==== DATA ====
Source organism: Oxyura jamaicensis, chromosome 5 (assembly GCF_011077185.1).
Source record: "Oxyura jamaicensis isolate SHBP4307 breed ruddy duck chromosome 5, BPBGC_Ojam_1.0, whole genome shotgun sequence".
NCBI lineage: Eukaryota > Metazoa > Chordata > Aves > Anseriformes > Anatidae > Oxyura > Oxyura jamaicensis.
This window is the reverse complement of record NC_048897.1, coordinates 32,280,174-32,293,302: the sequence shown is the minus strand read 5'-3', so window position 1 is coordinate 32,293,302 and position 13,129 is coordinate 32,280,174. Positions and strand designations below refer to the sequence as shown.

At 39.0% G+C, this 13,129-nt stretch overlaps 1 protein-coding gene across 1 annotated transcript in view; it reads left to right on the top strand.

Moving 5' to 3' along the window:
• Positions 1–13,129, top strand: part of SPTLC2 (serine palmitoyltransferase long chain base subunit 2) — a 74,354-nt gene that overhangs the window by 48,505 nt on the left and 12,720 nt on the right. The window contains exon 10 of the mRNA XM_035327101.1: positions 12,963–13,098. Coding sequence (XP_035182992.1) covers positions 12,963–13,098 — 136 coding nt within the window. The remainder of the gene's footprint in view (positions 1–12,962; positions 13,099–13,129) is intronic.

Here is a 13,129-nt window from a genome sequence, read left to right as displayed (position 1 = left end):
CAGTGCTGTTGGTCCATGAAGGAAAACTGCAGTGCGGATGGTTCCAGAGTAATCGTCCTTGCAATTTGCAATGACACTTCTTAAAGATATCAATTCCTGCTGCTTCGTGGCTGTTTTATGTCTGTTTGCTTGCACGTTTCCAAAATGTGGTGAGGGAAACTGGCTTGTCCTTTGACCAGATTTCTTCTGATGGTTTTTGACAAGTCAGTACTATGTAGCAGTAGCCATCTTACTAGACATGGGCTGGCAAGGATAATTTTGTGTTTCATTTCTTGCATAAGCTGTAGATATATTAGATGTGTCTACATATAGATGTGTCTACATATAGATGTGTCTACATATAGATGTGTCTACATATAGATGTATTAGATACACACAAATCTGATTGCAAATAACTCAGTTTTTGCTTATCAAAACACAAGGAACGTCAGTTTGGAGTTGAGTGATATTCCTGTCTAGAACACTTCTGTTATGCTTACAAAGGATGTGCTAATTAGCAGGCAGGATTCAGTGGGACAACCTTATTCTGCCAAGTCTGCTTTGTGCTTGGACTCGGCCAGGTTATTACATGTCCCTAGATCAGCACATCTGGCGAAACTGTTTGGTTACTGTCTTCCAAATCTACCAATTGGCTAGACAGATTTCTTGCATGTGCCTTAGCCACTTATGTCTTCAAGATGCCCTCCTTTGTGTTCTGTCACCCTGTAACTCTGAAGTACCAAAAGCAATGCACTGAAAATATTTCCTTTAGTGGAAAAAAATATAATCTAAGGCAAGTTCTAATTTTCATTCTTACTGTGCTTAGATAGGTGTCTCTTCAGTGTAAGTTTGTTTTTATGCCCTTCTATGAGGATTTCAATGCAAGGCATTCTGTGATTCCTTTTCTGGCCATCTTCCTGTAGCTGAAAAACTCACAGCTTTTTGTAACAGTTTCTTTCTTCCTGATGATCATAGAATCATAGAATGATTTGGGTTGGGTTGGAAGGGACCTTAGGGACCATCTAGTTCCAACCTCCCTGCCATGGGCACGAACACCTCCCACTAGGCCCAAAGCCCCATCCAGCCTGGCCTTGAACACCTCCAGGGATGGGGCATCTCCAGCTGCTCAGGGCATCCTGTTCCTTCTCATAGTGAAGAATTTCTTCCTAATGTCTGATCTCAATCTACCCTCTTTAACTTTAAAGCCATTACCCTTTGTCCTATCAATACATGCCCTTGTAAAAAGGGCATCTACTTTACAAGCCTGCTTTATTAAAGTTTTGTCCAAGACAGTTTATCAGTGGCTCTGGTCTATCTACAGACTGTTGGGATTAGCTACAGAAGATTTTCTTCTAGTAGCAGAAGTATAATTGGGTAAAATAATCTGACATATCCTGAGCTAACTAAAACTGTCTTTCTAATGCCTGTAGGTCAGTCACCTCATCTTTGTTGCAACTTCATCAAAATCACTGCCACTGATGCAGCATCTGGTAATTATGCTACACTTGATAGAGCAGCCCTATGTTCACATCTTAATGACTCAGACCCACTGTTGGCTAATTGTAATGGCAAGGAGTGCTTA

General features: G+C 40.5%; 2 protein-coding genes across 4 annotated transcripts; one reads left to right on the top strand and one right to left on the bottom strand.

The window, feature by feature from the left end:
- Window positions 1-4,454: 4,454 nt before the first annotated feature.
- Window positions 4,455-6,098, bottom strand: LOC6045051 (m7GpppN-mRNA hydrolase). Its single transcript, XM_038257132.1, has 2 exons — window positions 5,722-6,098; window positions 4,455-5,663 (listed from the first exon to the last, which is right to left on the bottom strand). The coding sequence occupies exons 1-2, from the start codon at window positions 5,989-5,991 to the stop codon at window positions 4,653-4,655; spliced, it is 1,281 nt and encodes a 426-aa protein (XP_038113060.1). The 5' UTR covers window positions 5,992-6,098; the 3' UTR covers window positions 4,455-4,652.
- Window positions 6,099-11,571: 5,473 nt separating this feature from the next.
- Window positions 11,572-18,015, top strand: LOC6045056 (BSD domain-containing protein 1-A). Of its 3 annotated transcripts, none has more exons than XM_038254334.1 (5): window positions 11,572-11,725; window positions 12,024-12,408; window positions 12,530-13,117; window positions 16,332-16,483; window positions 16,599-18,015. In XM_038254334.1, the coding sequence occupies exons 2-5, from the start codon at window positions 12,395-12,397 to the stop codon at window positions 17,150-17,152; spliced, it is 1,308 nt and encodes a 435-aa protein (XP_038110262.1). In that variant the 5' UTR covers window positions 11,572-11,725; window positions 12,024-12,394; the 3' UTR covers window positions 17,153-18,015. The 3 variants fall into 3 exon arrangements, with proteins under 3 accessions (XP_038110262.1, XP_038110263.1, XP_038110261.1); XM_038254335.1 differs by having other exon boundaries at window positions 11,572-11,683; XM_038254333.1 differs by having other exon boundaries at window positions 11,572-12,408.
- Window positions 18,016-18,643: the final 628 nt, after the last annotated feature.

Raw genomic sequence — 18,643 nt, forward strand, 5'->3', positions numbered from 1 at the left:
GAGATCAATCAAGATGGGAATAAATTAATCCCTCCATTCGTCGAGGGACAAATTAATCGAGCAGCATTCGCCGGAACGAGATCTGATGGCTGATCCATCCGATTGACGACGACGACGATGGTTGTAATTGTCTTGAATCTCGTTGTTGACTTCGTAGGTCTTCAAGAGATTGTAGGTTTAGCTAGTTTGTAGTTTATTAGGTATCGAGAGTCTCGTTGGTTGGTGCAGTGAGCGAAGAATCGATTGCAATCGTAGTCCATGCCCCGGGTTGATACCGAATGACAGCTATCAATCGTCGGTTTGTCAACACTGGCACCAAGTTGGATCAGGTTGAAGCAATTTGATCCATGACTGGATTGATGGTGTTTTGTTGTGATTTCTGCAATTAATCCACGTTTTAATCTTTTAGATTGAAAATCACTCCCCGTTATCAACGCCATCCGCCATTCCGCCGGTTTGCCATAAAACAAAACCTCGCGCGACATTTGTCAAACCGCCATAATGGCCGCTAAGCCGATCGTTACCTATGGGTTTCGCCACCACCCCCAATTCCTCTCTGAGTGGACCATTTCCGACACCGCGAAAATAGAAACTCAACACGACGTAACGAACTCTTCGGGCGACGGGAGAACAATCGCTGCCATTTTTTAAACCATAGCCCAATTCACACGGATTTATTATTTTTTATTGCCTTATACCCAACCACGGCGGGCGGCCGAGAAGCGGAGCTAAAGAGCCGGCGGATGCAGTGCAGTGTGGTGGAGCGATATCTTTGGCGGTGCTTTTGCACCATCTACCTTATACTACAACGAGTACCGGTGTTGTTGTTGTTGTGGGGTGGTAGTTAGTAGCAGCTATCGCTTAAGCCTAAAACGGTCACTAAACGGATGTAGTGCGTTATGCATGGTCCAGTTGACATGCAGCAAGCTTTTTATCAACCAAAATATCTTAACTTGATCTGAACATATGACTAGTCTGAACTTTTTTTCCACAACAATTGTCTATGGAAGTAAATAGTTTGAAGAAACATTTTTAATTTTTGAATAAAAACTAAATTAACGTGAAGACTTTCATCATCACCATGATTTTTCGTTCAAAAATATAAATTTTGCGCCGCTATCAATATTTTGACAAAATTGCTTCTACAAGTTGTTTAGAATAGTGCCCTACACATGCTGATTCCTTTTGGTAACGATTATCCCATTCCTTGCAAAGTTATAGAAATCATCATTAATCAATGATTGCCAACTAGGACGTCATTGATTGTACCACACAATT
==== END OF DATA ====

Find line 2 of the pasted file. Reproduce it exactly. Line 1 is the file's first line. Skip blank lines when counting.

Source record: "Oxyura jamaicensis isolate SHBP4307 breed ruddy duck chromosome 5, BPBGC_Ojam_1.0, whole genome shotgun sequence".